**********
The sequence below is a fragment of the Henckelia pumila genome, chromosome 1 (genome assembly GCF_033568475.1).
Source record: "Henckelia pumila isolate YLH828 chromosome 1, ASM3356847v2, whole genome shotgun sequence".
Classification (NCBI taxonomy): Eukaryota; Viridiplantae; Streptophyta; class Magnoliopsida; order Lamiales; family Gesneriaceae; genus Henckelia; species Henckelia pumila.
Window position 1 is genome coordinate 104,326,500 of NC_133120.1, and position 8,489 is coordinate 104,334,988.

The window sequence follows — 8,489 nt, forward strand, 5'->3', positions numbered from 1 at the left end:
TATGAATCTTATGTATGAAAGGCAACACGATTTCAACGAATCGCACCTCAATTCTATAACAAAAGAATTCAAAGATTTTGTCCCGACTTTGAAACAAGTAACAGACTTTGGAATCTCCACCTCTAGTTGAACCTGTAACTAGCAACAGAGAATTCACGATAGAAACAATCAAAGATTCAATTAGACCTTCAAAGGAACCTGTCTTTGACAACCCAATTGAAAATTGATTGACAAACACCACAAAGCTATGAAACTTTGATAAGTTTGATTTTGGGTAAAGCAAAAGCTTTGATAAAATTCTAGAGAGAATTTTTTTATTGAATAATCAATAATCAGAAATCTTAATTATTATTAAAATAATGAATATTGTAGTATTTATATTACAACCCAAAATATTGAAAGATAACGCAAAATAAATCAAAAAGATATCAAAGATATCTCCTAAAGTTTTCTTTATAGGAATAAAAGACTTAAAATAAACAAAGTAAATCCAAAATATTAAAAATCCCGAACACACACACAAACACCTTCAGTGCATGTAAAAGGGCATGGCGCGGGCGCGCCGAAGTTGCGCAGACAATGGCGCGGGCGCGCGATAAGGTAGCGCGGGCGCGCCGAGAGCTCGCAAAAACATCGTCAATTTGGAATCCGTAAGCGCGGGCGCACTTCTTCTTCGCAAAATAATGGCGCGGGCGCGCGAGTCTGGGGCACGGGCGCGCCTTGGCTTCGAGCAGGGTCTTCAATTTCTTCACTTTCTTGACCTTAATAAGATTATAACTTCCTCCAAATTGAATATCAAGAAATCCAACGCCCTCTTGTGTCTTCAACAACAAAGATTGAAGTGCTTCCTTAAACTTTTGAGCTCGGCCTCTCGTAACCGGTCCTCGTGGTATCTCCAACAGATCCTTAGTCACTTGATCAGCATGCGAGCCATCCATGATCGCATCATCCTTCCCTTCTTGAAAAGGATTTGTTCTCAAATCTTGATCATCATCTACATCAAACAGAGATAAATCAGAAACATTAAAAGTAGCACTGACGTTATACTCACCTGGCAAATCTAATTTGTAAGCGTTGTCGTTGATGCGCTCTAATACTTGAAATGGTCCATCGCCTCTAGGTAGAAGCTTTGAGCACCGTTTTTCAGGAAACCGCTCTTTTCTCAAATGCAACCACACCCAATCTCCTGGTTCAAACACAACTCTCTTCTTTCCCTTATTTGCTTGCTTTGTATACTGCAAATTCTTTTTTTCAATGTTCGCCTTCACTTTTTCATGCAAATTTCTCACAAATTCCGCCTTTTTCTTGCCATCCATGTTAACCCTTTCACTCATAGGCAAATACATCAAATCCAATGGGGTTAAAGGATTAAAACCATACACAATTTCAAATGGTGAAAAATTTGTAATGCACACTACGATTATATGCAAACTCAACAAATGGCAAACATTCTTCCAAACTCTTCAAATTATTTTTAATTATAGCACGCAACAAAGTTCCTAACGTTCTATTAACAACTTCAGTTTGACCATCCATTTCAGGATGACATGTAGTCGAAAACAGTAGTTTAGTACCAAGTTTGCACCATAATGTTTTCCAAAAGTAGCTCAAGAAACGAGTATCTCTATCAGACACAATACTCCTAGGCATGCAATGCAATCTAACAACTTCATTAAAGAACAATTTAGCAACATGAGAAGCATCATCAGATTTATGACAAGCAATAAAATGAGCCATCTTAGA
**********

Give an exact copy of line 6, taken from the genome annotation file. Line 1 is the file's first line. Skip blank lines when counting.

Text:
TATGAATCTTATGTATGAAAGGCAACACGATTTCAACGAATCGCACCTCAATTCTATAACAAAAGAATTCAAAGATTTTGTCCCGACTTTGAAACAAGTAACAGACTTTGGAATCTCCACCTCTAGTTGAACCTGTAACTAGCAACAGAGAATTCACGATAGAAACAATCAAAGATTCAATTAGACCTTCAAAGGAACCTGTCTTTGACAACCCAATTGAAAATTGATTGACAAACACCACAAAGCTATGAAACTTTGATAAGTTTGATTTTGGGTAAAGCAAAAGCTTTGATAAAATTCTAGAGAGAATTTTTTTATTGAATAATCAATAATCAGAAATCTTAATTATTATTAAAATAATGAATATTGTAGTATTTATATTACAACCCAAAATATTGAAAGATAACGCAAAATAAATCAAAAAGATATCAAAGATATCTCCTAAAGTTTTCTTTATAGGAATAAAAGACTTAAAATAAACAAAGTAAATCCAAAATATTAAAAATCCCGAACACACACACAAACACCTTCAGTGCATGTAAAAGGGCATGGCGCGGGCGCGCCGAAGTTGCGCAGACAATGGCGCGGGCGCGCGATAAGGTAGCGCGGGCGCGCCGAGAGCTCGCAAAAACATCGTCAATTTGGAATCCGTAAGCGCGGGCGCACTTCTTCTTCGCAAAATAATGGCGCGGGCGCGCGAGTCTGGGGCACGGGCGCGCCTTGGCTTCGAGCAGGGTCTTCAATTTCTTCACTTTCTTGACCTTAATAAGATTATAACTTCCTCCAAATTGAATATCAAGAAATCCAACGCCCTCTTGTGTCTTCAACAACAAAGATTGAAGTGCTTCCTTAAACTTTTGAGCTCGGCCTCTCGTAACCGGTCCTCGTGGTATCTCCAACAGATCCTTAGTCACTTGATCAGCATGCGAGCCATCCATGATCGCATCATCCTTCCCTTCTTGAAAAGGATTTGTTCTCAAATCTTGATCATCATCTACATCAAACAGAGATAAATCAGAAACATTAAAAGTAGCACTGACGTTATACTCACCTGGCAAATCTAATTTGTAAGCGTTGTCGTTGATGCGCTCTAATACTTGAAATGGTCCATCGCCTCTAGGTAGAAGCTTTGAGCACCGTTTTTCAGGAAACCGCTCTTTTCTCAAATGCAACCACACCCAATCTCCTGGTTCAAACACAACTCTCTTCTTTCCCTTATTTGCTTGCTTTGTATACTGCAAATTCTTTTTTTCAATGTTCGCCTTCACTTTTTCATGCAAATTTCTCACAAATTCCGCCTTTTTCTTGCCATCCATGTTAACCCTTTCACTCATAGGCAAATACATCAAATCCAATGGGGTTAAAGGATTAAAACCATACACAATTTCAAATGGTGAAAAATTTGTAATGCACACTACGATTATATGCAAACTCAACAAATGGCAAACATTCTTCCAAACTCTTCAAATTATTTTTAATTATAGCACGCAACAAAGTTCCTAACGTTCTATTAACAACTTCAGTTTGACCATCCATTTCAGGATGACATGTAGTCGAAAACAGTAGTTTAGTACCAAGTTTGCACCATAATGTTTTCCAAAAGTAGCTCAAGAAACGAGTATCTCTATCAGACACAATACTCCTAGGCATGCAATGCAATCTAACAACTTCATTAAAGAACAATTTAGCAACATGAGAAGCATCATCAGATTTATGACAAGCAATAAAATGAGCCATCTTAGA